Easter 4: 17 April Revelation 7:9-17
The songs in this passage are similar to those we discussed last week when considering Revelation 5:11-14. We are once again in the realm of inspired imagination which assumes honouring in a context not unlike an eastern royal court. We need to hold in our imaginations the subversive imagery of the slain lamb as a symbol of honour. Whatever else is present, the focus is on acknowledging God and acknowledging Christ - and seeing the connection between the two. Always in our corporate worship the ultimate issue is our relationship to the God who enters and engages life in compassion and vulnerability.
The same heavenly figures reappear as in earlier chapters: the living beings, the angels and the elders. Here the focus is believers. In 7:4-8 the author employs numerology to create an image of Israel. The twelve of the twelve tribes is multiplied by another twelve and then put into thousands: thus 144,000. This is strongly Jewish imagery and may allude to the people of Israel, either in a restricted ethnic sense in contrast to Gentiles, or may be a symbol of all believers who are all now seen as Israel. It is, in any case, highly symbolic.
Our passage may be referring to countless others beside Israel or, more probably, it refers in another way to the same group, although there is a tension between the counted group and the countless group. Of course the ancient promise to Abraham was that his seed would be countless. Perhaps the tension, far from being real or deliberate, simply reflects two different sets of images. What connects them is the theme of suffering. Christians of Asia Minor were facing terrible threats. Their horizon informs their image of the faithful: they will suffer in this world. Their vision of the future also reflected the belief that great suffering would face all believers before the climax of history.
The prospect of suffering connected people not only to Christ's suffering - although unlike Mel Gibson's film the focus never seems to be on the extent of suffering - but also to the suffering of Israel reflected in Daniel. Daniel shares so much with the Book of Revelation, not least in the realm of imaginative imagery and visions. Daniel 12 speaks of a time of great distress before God finally intervenes to change things. Revelation reworks Israel's traditions in much the same way as Daniel reworked earlier prophecies.
It is a process of reflective recycling. At its root is a belief in God the deliverer (with or without an agent) and the confidence that God still is a deliverer. The story of rescue from Egypt thus inspired the exiles in Babylonia to believe that their rescue would come. Successive generations would see their own plight in similar terms and hope for a similar rescue until it all seemed too much to be able to occur within history. A change must occur, a massive divine intervention. By Daniel it becomes a total transformation of this life as we know it, so that hope focused on a day of resurrection when the righteous would be raised to a new kind of being. Resurrection became the hope - the only hope in face of overwhelming odds! In some circles this went hand in hand with a day of judgement when fortunes would be reversed and the wicked receive their "just deserts".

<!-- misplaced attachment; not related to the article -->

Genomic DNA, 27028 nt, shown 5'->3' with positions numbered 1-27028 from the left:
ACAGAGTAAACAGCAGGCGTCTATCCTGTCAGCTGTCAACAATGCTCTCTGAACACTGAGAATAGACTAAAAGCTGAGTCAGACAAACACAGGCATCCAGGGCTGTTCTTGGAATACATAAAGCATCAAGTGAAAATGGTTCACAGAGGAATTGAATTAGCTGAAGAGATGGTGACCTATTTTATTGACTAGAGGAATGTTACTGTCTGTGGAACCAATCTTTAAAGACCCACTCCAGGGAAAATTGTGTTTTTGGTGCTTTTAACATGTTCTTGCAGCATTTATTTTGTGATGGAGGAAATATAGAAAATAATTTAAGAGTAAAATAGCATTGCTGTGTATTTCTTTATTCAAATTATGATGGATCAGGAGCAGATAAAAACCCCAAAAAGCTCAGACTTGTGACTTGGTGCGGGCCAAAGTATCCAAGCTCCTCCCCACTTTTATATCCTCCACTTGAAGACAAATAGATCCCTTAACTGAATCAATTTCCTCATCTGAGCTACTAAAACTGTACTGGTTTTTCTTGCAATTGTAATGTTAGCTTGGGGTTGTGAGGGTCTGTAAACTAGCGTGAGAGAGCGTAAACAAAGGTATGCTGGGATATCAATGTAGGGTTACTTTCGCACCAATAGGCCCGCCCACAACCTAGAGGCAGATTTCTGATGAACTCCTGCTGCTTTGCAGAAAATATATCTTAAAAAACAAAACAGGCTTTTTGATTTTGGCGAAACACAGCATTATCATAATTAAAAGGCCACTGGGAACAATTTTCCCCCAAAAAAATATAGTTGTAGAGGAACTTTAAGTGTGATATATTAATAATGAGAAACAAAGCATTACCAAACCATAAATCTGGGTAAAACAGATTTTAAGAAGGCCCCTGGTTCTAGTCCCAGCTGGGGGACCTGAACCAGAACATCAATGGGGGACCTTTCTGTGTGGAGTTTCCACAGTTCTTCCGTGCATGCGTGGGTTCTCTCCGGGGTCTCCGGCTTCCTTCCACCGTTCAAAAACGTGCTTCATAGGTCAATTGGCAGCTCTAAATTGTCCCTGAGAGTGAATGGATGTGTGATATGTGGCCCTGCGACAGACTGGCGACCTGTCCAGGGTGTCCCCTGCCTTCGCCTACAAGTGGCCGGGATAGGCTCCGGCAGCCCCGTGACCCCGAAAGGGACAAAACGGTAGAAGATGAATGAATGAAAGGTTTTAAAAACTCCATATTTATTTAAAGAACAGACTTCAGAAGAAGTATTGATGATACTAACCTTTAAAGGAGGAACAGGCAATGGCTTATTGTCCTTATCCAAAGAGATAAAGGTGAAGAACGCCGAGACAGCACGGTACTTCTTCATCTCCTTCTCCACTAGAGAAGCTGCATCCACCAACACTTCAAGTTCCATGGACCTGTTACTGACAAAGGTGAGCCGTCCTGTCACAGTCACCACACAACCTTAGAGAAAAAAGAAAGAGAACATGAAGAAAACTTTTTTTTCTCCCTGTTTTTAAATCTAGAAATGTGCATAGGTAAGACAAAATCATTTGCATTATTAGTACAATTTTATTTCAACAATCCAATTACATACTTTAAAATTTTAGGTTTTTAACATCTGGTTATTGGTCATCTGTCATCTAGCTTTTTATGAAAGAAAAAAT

Revelation holds out that kind of hope to the Christians of Asia Minor who appear to facing similarly overwhelming odds. It has its own cycles of hope combined with images of judgement on the wicked. It stands in the tradition of writings which make daring use and re-use of images, especially those with a previous history in biblical writings. Ultimately it is asserting that beyond even the worst suffering there is hope, because there is God and because there is the God who is to be seen beside a slain lamb.
7:9 clearly envisages a group much wider than ethnic Israel. Any racial barriers have fallen. All now gather with palms as people did to celebrate the feast of the Tabernacles. Later the author echoes Isaiah 49:10 (7:16) and 25:8 (7:17), texts which celebrate both the gathering of Israel and the gathering of the nations. Scriptures' hopes now envelop all who allow themselves to engaged by the good news. For Revelation that good news focuses primarily on Jesus' death in cultic terms. The shed blood has made forgiveness possible. Cultic imagery also gives us the white robes, like priestly attire and the attire of those who inhabit the sacred heavenly realms. We may recall that at the transfiguration Jesus appeared for a moment in a transformed heavenly state: shining white. The playfulness of the image is striking: washed in blood - but white, not red. In one way it is a reminder that we are in the realm of poetic imagination and that we should not look for logical explanations.
So much of the imagery is strange if not, perhaps, even estranging. Yet it is a way of asserting hope for people who faced hopelessness. It is a way of making God central and keeping the vulnerability of God in our vision. Without that context we might easily see it as self congratulatory: the author clearly assumes he and his hearers will be among these faithful ones. We might view the negative comments in later chapters about those who are to be terrorised by angelic plagues even less sympathetically. Revelation is one of the treasures among early Christian writings more for its imagination of hope than for its images of judgement where it threatens to subvert good news with vengefulness.
First Reading: Easter 4: 17 April Acts
Gospel: Easter 4: 17 April John 10:22-30
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